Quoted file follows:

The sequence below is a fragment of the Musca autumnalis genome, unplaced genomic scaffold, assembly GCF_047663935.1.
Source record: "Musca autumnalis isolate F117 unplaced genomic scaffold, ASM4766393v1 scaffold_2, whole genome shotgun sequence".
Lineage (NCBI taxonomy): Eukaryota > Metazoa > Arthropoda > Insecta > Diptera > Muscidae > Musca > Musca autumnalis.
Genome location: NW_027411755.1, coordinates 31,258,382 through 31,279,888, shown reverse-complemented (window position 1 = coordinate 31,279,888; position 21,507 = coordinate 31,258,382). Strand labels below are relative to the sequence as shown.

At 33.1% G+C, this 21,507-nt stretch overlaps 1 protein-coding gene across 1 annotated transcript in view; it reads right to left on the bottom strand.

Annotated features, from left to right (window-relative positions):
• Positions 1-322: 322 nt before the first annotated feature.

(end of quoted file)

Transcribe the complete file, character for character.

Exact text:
The sequence below is a fragment of the Musca autumnalis genome, unplaced genomic scaffold, assembly GCF_047663935.1.
Source record: "Musca autumnalis isolate F117 unplaced genomic scaffold, ASM4766393v1 scaffold_2, whole genome shotgun sequence".
Lineage (NCBI taxonomy): Eukaryota > Metazoa > Arthropoda > Insecta > Diptera > Muscidae > Musca > Musca autumnalis.
Genome location: NW_027411755.1, coordinates 31,258,382 through 31,279,888, shown reverse-complemented (window position 1 = coordinate 31,279,888; position 21,507 = coordinate 31,258,382). Strand labels below are relative to the sequence as shown.

At 33.1% G+C, this 21,507-nt stretch overlaps 1 protein-coding gene across 1 annotated transcript in view; it reads right to left on the bottom strand.

Annotated features, from left to right (window-relative positions):
• Positions 1-322: 322 nt before the first annotated feature.